Just Announced: Philippians Sermon Series

Summary: We are never farther from Jesus than when we are satisfied with ourselves, and we are never closer to him than when we have nothing and no one else to rely on

All of you are familiar, I’m sure, h the Hans Christian Andersen story about the Emperor’s new clothes. It begins, “Many, many years ago lived an emperor, who thought so much of new clothes that he spent all his money in order to obtain them; his only ambition was to be always well dressed. He did not care for his soldiers, and the theater did not amuse him; the only thing, in fact, he thought anything of was to drive out and show a new suit of clothes. He had a coat for every hour of the day.” Well, as I’m sure you remember, one day two swindlers came to this city; who declared they could manufacture the finest cloth to be imagined. Not only were the colors and patterns exceptionally beautiful, but clothes made of their material possessed the wonderful quality of being invisible to any man who was unfit for his office or unpardonably stupid. Well, of course the emperor had to have such a suit! So when the day came and he put on the non-existent outfit, nobody was willing to admit they saw nothing, until a little child who had neither position nor ego to protect finally told the truth: “he has nothing on at all,” whereupon people were finally free to recognize what they had really known all along, and they joined in the cry.

But what you may not remember - I certainly didn’t remember - was that even when exposed both the emperor and all his officers continued to pretend, for the sake of their dignity.

I wonder how many of the people in Laodicea responded to Jesus’ message the way the emperor did - holding the tattered remnants of their self-image around their exposed inadequacy? Because that is what Jesus says to the church there: you are naked. You have nothing on at all.

Let’s start at the beginning, with Jesus’ self-identification. He is “the Amen, the faithful and true witness, the origin of God's creation” [v. 14] This emphasizes that real truth can be found only in and through Jesus. The “Amen” is simply a Hebrew way of saying “this is really, really true”, what the KJV renders as verily, verily. Truth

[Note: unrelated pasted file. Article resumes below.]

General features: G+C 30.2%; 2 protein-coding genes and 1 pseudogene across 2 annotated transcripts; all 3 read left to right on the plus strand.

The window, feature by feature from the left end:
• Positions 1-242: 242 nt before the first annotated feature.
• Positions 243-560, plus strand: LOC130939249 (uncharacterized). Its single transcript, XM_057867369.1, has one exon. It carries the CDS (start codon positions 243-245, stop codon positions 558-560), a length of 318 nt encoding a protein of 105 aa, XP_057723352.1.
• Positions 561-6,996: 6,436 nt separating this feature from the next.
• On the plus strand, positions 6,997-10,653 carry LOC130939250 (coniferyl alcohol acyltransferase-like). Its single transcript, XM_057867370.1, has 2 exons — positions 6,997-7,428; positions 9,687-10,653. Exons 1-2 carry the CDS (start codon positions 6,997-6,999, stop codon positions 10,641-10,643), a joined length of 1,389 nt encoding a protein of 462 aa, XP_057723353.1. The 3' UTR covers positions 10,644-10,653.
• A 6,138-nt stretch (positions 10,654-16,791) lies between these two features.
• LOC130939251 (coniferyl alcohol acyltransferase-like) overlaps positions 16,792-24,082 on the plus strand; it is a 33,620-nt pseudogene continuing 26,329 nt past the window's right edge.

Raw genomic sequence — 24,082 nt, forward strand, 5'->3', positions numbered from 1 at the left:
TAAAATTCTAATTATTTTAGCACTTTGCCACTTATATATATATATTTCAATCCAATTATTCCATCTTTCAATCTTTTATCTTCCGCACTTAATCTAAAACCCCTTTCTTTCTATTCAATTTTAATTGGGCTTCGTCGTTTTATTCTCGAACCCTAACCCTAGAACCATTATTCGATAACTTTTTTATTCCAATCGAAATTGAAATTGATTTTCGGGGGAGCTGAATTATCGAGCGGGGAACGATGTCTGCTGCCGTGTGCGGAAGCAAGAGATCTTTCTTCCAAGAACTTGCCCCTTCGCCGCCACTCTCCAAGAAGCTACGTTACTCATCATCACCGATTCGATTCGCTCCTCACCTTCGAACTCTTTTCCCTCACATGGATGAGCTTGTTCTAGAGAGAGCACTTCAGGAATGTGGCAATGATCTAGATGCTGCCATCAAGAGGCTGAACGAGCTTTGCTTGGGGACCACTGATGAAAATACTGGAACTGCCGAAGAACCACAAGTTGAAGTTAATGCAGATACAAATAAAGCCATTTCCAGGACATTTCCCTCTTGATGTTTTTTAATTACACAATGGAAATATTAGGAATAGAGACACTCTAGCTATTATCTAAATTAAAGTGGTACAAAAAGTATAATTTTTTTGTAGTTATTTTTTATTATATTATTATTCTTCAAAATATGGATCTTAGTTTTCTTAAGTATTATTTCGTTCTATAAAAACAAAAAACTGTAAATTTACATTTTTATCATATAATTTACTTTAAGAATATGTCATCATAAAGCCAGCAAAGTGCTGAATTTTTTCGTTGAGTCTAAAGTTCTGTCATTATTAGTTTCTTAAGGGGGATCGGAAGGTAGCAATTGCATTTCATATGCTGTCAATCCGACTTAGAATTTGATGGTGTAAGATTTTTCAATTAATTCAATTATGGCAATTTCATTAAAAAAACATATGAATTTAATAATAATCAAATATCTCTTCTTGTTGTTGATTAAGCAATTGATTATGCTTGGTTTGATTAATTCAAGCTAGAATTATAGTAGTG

can be found in Jesus. Everything else is a fraud and a fake. And how can we know that? Well, Jesus was the one through whom the universe was created in the first place. He knows what’s real and what isn’t. Don’t buy the product if it the manufacturer’s safety seal isn’t intact, it’s been tampered with! This introduction tells us that what the church there in Laodicea is dealing with is some form of deception.

And then Jesus goes on with his indictment. This is the most severe of all seven letters - Even Smyrna and Pergamum didn’t get hit as hard as this, and they were actually condoning idolatry and immorality! What can be worse than that, for goodness sake?

The first thing we have to recognize is that Laodicea was a very, very wealthy city. The Syrian King Antiochus II had founded it and named after his wife Laodice. It was strategically located where three highways converged, and so in addition to being the center of government for the region it was also a major commercial hub. It was best known for its banking industry, its manufacture of black wool, and

a medical school that produced a world-famous eye ointment. They had fabulous shopping centers, theaters, a huge stadium where gladiatorial games were held, lavish public baths, anything that the wealthy traveler or tourist could desire. Sound familiar? Sounds like a typical American city. And what’s more, Laodicea was so rich that when an earthquake almost entirely destroyed it about 30 years before this letter was written, its wealthy citizens refused help from Rome in

rebuilding the city. Can you imagine? It’s like Florida refusing federal disaster assistance after a hurricane! Laodicea was rich - and proud of it. Who wouldn’t feel lucky to live there? The only real negative about the place was the water. Their own water was full of minerals, very unpleasant to the taste, and so most of the water drunk in the city came in through aqueducts - either from the famous hot springs at Hierapolis to the north, or icy cold mountain water from Colossae to

the east. And of course by the time it got to Laodicea, it was lukewarm. Tepid. Insipid. Blah.

And so that is why Jesus withers them with "I know your works; you are neither cold nor hot. I wish that you were either cold or hot. So, because you are lukewarm, and neither cold nor hot, I am about to spit you out of my mouth.” [v. 15-16] The people there knew that their water was second-rate at best. It was the one thing they couldn’t brag about. How could Jesus be so insensitive!

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